"I always feel like the odd mom out, because I'm on my girls," she says
Surveying the current Hollywood landscape – and the mounting number of youthful casualties of late – former child star Brooke Shields says she has no particular advice to offer young stars.
“I think a lot of these girls are young, and it’s all so tempting,” Shields, 42, tells Redbook in its September issue. “For some reason I wasn’t tempted. I don’t know why.”
Looking back, she says, “Sometimes I wish I was a little more tempted to have a little more fun. But then I see them” – Shields mentions no one by name – “and someone will ask, ‘Well, what do you want to say to so-and-so?’ I don’t want to say anything to them. I want to talk to their mothers.”
Shields’s own mother, Teri Shields, who originally managed her daughter, came under a firestorm of criticism for her treatment (some said exploitation) of her budding star. The two eventually separated professionally.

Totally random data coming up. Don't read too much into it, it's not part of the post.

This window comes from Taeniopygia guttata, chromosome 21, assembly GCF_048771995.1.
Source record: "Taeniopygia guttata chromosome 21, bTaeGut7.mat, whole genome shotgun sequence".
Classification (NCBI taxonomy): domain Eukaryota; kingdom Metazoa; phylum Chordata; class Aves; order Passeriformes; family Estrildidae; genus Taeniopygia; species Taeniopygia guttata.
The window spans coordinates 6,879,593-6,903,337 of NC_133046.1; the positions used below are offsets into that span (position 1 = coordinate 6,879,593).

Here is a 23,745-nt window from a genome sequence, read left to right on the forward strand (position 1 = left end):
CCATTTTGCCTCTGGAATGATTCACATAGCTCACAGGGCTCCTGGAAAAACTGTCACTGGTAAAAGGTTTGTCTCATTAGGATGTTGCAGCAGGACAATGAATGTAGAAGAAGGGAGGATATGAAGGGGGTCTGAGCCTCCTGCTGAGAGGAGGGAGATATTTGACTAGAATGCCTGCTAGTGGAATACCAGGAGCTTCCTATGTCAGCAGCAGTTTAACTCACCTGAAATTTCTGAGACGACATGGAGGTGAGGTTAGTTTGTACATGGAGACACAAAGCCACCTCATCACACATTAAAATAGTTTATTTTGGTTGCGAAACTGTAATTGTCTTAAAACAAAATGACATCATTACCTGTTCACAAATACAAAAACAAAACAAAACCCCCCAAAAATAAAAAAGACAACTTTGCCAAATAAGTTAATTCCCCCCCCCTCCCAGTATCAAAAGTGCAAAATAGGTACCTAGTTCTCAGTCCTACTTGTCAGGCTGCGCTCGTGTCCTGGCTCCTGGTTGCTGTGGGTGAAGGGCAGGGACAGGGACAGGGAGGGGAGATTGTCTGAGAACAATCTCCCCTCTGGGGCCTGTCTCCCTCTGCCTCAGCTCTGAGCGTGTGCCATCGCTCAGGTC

“People used to say my mom used me as a commodity,” the actress now says. “But you know what? She did her own version dysfunctional behavior, sure, but nothing like you see these days.”
When it comes to the sort of mother she is with her own daughters, Rowan, 4, and Grier, born in May 2006 (their dad is Shields’s husband of six years, TV writer-producer Chris Henchy), Shields says: “I always feel like the odd mom out, because trust me when I tell you I’m on my girls. And every time I am, I know from the outside it looks like I’m an overbearing, controlling parents. But I don’t think we have any responsibility to anybody else but our kids and ourselves.”
Not that Shields apologizes for being strict. “The worst part about it is when I look at my daughter [Rowan], and she’ll be fighting with some other kid, and I have to be careful not to always make it her fault. But I can only tell her what to do – I can’t tell the other kid. I’ll tell her, ‘Hey, you suck it up; you give him the toy, and we’ll talk about it later.’ ”
Admits Shields, “So she’s the one who always has to take the high road, which is hard for a 4-year-old.”